Disappointment to Doubt
by Chelsea Seaton
One of the twelve disciples, Thomas (nicknamed the Twin), was not with the others when Jesus came. They told him, “We have seen the Lord!” But he replied, “I won’t believe it unless I see the nail wounds in his hands, put my fingers into them, and place my hand into the wound in his side.”John 20:24–25 (NLT)
Created to Be
Have you ever been so disappointed with God that it caused you to doubt Him? Maybe you’re believing a promise from Him, but you haven’t seen it come to fruition. Perhaps you’ve been through a tragedy that caused you to question His sovereignty. Or maybe you’ve prayed whole heartedly for something and it didn’t turn out the way you thought it would. If so, you’re not alone; I’ve been there too.
One of my favorite stories in the Bible is about Thomas. He was one of the twelve disciples who witnessed Jesus perform miracles. He saw Jesus feed the five thousand, heal the sick, give sight to the blind, and raise the dead! After witnessing all of these miracles, he must have had an incredible expectation for what Jesus could do. Thomas probably daydreamed about the day Jesus would be crowned king. He might have thought he would be one of Jesus’ royal subjects, living in a palace or teaching people in the synagogue. His heart was undoubtedly full of hopes and dreams. But as Jesus hung on the cross, I imagine all Thomas had hoped for died that day, leaving him confused and disappointed.
As we read in John 20, Thomas’s disappointment led him to doubt, and I think the same thing happens with us. We’ve seen God move in awesome ways, but when something doesn’t turn out the way we expect it to or the way we prayed it would, we get frustrated and all the things God has done seem null and void. We forget how good, loving, and compassionate He is. We forget that if He was faithful then, He will be faithful now. We forget that what He spoke in His Word is true—yesterday, today, and forever.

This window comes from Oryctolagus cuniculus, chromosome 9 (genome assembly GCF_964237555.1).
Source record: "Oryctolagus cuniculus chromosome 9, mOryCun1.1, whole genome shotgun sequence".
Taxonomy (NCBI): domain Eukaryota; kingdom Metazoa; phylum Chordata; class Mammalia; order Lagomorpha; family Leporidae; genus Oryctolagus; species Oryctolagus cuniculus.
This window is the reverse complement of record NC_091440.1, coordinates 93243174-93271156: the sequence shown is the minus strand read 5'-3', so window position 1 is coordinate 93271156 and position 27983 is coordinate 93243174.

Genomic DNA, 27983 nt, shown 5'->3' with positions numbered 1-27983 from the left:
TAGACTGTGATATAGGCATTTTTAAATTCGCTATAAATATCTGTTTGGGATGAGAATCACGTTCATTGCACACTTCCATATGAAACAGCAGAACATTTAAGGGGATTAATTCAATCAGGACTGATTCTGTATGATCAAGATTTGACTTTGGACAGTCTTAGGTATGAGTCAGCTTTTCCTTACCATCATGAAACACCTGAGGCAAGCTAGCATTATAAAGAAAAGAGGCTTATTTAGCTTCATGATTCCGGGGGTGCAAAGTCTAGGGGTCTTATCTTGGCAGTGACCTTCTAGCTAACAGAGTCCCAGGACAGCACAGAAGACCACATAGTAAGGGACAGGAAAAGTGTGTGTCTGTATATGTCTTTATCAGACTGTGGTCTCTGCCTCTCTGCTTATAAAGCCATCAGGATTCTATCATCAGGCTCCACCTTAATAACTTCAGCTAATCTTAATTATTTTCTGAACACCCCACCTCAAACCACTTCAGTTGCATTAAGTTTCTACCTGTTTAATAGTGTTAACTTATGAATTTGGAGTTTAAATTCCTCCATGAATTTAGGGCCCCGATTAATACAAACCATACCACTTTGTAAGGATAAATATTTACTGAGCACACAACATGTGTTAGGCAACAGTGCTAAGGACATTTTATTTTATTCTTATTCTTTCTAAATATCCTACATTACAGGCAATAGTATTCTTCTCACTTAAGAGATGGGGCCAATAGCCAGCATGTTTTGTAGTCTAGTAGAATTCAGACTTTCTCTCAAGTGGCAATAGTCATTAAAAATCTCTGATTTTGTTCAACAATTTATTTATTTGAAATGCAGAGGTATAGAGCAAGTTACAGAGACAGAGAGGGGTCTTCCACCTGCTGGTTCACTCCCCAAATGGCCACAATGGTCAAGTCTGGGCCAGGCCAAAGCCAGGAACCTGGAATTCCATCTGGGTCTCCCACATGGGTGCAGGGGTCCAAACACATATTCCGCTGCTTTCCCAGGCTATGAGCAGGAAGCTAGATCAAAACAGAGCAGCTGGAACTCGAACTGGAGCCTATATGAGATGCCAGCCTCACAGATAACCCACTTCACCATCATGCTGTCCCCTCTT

What should we do when we forget and begin to doubt? I think we should be like Thomas. He confessed his doubt and was honest about it. It was after he confessed that Jesus came through the doors, walked right up to him, and reached out His hand (John 20:26–27). He doesn’t shame Thomas for doubting. He doesn’t tell him how stupid he is for not believing. He reaches out His hand as if to say, “I’m here.” Jesus offered Thomas comfort in the midst of his doubt, and when Thomas took the hand of Jesus, he believed.
If you’re doubting today, confess it to the Lord, and ask Him to give you peace. When you’re honest with God, He will walk through the door of your heart, reach out His hand, and comfort you. Take His hand and believe again.
Jesus, thank You for comforting me when I doubt You. Thank You for giving me Your Word, so I can go and read about who You are, remembering that You never change and Your Word is always true. Today, I put my trust and hope in You. I believe in You. In Jesus’ name, Amen.
For Further Study
- Matthew 21:21; Mark 9:21–24; John 20:24–29; Hebrews 13:8